Federal policies rely on top-down planning and coercion. That tends to create winners and losers, which is unlike the mutually beneficial relationships of markets. It also means that federal policies are based on guesswork because there is no price system to guide decision making. A further problem is that failed policies are not weeded out because they are funded by taxes, which are compulsory and not contingent on performance.
Legislators often act counter to the general public interest.
They use debt, an opaque tax system, and other techniques to hide the
full costs of programs.
Civil servants act within a bureaucratic system that rewards
inertia, not the creation of value. Various reforms over the decades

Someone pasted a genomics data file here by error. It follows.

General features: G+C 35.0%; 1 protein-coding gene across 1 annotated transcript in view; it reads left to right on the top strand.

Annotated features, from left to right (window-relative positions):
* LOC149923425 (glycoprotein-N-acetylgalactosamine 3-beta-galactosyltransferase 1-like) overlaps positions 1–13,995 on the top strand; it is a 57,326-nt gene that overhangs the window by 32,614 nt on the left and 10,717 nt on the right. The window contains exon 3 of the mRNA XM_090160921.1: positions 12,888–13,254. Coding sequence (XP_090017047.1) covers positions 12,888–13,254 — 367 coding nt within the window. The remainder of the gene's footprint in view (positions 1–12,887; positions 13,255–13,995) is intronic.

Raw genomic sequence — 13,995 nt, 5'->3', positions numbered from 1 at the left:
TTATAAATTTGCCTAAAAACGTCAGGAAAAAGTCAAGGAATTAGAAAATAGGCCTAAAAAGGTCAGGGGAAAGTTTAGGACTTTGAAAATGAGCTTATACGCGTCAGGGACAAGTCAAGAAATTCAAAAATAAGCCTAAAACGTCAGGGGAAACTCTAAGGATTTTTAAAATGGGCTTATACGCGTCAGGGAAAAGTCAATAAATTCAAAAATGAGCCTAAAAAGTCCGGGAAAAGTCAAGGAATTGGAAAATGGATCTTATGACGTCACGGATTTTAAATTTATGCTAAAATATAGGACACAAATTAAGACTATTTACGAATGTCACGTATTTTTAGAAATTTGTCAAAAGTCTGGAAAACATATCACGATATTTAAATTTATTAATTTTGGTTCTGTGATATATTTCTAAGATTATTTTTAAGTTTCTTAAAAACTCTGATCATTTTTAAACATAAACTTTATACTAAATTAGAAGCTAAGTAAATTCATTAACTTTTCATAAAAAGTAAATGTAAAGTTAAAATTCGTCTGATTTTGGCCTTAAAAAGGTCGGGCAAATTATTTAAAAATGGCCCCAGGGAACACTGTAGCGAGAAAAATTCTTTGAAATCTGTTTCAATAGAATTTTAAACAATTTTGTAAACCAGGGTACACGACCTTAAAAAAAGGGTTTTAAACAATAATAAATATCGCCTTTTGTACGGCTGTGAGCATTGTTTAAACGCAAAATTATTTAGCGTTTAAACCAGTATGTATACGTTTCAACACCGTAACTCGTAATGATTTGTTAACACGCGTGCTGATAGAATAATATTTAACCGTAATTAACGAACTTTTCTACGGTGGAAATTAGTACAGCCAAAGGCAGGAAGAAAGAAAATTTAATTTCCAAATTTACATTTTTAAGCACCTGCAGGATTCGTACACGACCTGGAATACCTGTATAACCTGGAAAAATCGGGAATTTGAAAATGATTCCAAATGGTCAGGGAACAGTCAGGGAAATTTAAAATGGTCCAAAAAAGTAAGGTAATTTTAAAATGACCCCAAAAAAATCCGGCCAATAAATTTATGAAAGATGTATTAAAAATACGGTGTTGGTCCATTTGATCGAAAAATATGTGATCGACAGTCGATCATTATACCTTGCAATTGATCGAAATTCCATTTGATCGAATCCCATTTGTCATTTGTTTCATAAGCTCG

have tried to fix the bureaucracy, but the incentives that generate poor
performance are deeply entrenched in the executive branch.
The federal government has grown enormous in size and scope.
Each increment of spending has produced less value but rising taxpayer
costs. Failure has increased as legislators have become overloaded by
the vast array of programs they have created. Today’s federal budget is
100 times larger than the average state budget, and it is far too large
to adequately oversee.
Is the only way to create a major improvement in performance to cut the overall size of the federal government?